5. Don’t lend money to friends or family members!
  6. Don’t co-sign for a friend or family member; it is similar to making a loan.  If they don’t pay their bills on time, it will be reported on your credit report.   If they don’t pay the bills at all or declare bankruptcy, you are on the hook to pay for any amounts still owed.
  7. Love your friends and family, but don’t lend them money or co-sign for them. 
Posted in Credit, Debt, Financial Decision Making | Leave a comment

Divorce and Debt (Joint Liability)

A concern that has come up a lot lately is how unpaid debts are handled during and after divorce.  For example, let’s say a couple has several joint debts acquired

Liabilities

Weighed Down By Debt

during their marriage: typical debts might include credit card balances, a home loan, and some medical debt.   These debts can be paid off from cash available or assets sold during the divorce, or they can be assigned to one of the parties to the divorce.

During the divorce proceedings, the divorcing couple agrees how to pay off debt or assign particular debts and assets to each person, or if they can’t agree, a judge will make those decisions.  Once the divorce is final, according to the specifics in the divorce decree, each person is responsible to:  1. Pay off the debt assigned to them, 2. Continue to make the monthly payments, or 3. Refinance the debt out of joint names and into their own name.  There are times when only one spouse, who has more financial resources, is assigned all the debt, or a spouse may be assigned more property to offset their taking more debt.

Here are some important factors to be aware of around debt (joint financial obligations) that does not get paid off before the divorce is final:

  1.  The divorce decree DOES NOT override contract law. This means that since the creditors of you and your ex-spouse (ex) were not involved in the divorce proceedings, and have not agreed to release one of you from the debt, you are BOTH still on the hook for all the jointly owed debts.
  2. You remain legally responsible for the debt until your ex manages to get the debt transferred into their name alone or pays it off.  Until that time, if they make any late payments, those late payments will appear on your credit report.  If they stop paying or declare bankruptcy and the unpaid debt still has your name on it, the creditor can pursue you for payment of the entire balance owed.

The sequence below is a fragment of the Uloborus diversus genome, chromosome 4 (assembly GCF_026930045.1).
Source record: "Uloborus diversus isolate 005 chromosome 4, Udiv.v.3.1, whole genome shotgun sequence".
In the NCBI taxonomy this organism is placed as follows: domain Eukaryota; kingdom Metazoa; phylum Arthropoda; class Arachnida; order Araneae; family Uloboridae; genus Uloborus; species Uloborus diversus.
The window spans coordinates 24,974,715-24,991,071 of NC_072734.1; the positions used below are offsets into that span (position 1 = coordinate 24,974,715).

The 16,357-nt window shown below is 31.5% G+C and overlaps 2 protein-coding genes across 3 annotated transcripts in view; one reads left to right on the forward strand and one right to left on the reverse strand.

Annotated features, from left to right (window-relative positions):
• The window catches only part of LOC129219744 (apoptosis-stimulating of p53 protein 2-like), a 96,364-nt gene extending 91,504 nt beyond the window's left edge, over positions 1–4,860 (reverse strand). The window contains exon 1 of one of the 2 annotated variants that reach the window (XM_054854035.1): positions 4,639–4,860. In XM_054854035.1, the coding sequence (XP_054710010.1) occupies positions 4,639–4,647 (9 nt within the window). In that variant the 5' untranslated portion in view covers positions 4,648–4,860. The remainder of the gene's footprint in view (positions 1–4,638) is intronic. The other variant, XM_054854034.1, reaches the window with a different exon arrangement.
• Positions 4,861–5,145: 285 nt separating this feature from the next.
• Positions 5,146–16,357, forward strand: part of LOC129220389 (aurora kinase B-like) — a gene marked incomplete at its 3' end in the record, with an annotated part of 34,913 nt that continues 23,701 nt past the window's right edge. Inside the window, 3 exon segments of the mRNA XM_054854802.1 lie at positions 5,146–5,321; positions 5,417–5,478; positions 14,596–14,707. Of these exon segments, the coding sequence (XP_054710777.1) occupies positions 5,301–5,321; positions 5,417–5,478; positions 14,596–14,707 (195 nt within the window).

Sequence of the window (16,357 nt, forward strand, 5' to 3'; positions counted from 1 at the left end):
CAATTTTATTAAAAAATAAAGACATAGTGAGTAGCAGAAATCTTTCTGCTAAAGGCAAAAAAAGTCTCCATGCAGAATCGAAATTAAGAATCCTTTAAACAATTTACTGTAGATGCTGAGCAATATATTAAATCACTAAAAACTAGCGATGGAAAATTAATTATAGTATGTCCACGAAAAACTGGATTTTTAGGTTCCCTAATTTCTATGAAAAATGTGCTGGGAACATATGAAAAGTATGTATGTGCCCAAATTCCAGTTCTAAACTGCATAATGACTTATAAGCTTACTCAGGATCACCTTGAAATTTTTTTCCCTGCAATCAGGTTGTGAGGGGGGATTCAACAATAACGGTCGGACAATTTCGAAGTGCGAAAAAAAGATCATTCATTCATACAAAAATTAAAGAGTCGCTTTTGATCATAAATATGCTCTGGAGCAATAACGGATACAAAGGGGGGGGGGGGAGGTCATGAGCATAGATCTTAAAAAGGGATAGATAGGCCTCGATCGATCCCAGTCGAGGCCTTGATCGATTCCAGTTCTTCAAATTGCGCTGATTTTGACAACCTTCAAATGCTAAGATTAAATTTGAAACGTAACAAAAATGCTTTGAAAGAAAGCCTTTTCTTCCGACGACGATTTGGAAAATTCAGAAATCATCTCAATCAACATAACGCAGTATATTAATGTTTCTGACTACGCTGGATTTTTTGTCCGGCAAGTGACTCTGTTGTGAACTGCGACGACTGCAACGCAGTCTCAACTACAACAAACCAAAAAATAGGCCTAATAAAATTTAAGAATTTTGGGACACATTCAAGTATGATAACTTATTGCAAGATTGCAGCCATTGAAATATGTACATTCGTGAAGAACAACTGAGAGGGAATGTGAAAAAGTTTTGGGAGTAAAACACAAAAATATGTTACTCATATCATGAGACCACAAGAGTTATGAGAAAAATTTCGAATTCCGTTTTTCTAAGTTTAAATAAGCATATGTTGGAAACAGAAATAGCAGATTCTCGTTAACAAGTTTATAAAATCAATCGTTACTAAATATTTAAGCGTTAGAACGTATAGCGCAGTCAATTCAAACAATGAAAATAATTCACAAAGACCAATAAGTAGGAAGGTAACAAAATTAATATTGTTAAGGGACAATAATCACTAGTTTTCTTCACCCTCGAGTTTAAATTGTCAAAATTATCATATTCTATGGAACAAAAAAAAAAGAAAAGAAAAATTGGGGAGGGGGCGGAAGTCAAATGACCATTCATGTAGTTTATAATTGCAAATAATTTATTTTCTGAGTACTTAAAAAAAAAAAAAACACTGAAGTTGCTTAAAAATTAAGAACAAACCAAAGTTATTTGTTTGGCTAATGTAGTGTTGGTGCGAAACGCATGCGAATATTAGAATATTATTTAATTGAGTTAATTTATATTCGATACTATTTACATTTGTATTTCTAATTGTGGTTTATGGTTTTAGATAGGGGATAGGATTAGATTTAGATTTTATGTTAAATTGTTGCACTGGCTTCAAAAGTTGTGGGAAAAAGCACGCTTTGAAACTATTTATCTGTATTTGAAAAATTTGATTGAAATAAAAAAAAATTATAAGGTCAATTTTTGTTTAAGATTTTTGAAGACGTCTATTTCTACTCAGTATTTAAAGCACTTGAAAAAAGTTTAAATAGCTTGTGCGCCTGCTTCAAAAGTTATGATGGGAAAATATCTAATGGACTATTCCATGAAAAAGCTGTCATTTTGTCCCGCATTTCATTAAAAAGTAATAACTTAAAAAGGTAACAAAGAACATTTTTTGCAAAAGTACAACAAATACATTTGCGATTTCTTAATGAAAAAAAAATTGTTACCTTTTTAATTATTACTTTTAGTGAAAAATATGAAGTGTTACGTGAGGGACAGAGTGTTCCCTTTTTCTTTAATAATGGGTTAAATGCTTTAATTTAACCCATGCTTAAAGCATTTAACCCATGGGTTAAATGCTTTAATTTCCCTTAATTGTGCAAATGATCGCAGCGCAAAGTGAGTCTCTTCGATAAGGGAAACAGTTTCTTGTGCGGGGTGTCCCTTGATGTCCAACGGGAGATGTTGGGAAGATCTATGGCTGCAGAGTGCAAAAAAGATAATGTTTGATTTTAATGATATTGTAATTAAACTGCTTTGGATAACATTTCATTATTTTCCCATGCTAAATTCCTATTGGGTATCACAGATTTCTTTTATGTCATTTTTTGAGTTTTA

3. It is difficult to force an ex-spouse to pay the bills for joint debt once the divorce is final, regardless of what the divorce decree says about assigned debt.  If your ex does not pay the debts assigned to him/her, the creditor can take legal action to force payment, and if your name is still on the debt…. see #2.  To preserve your credit you have the option to pay the debt if your ex won’t, and you can pursue legal remedies against your ex, but it can be challenging.

So, make sure you talk to your lawyer about the alternatives to deal with the risk of debt not being paid or transferred following a divorce. Some options: use assets from the marriage to pay off the debt before the divorce is final, or require that joint debts are transferred, refinanced or sold before the divorce is finalized.  If there are not enough assets or resources to address debts, discuss additional options with an attorney(s).

Posted in Credit, Debt, Divorce | 1 Comment

Having Credit and Bank Accounts in Your Own Name

Most people, especially women, should consider having both a bank account and credit card in your own name – and only your name.  I don’t have a crystal ball nor do most people – so you don’t know what the future holds.  As a proactive measure then, it is wise to make sure you have financial resources – a bank account and a credit card, at your disposal should events in your life ever take an unexpected turn.  The hope, of course, is that nothing will ever happen, but just in case…..

Your bank account should have, at minimum, emergency money that is available to you alone. And you should have this account whether or not you have a job outside the home.   I can’t tell you how many stories I have heard of relationships gone wrong where a partner or spouse emptied joint accounts and cancelled joint credit cards, leaving someone without access to money to pay bills or hire an attorney, etc.   If the account is in only your name, no other individual can empty it without notice.

Your credit card should be a national card (not a store or gas card) that has no authorized users – so you have total control over its use.  If you use your credit card wisely, it can also help you build or maintain good credit.  A few cautions on credit cards:   make purchases at least a few times a year and pay them off as soon as you get the bill; and only make credit card purchases that you already have the money set aside to buy.  Credit cards are for convenience, not to extend your current income (paying interest means you have less income to use in the future).  When choosing a credit card – check into whether you have a local bank or credit union that offers a good option, or a secured credit card if you are building or rebuilding credit?  Websites you can use to compare or research credit cards include:  http://www.bankrate.comhttp://www.consumer-action.org/ and http://www.cardratings.com.

The purpose of these individual accounts is not to hide money or purchases from your spouse, but to be able to establish an emergency account in your own name and to establish credit in your own name with both under your complete control.   An added benefit of having an account in your own name is that it can reduce conflict over money –  if each spouse or partner has a certain amount of discretionary money at their own disposal that is not under scrutiny of the other – but that is the subject of another entry…

Posted in Banking, Credit, Emergency Fund, Saving | Leave a comment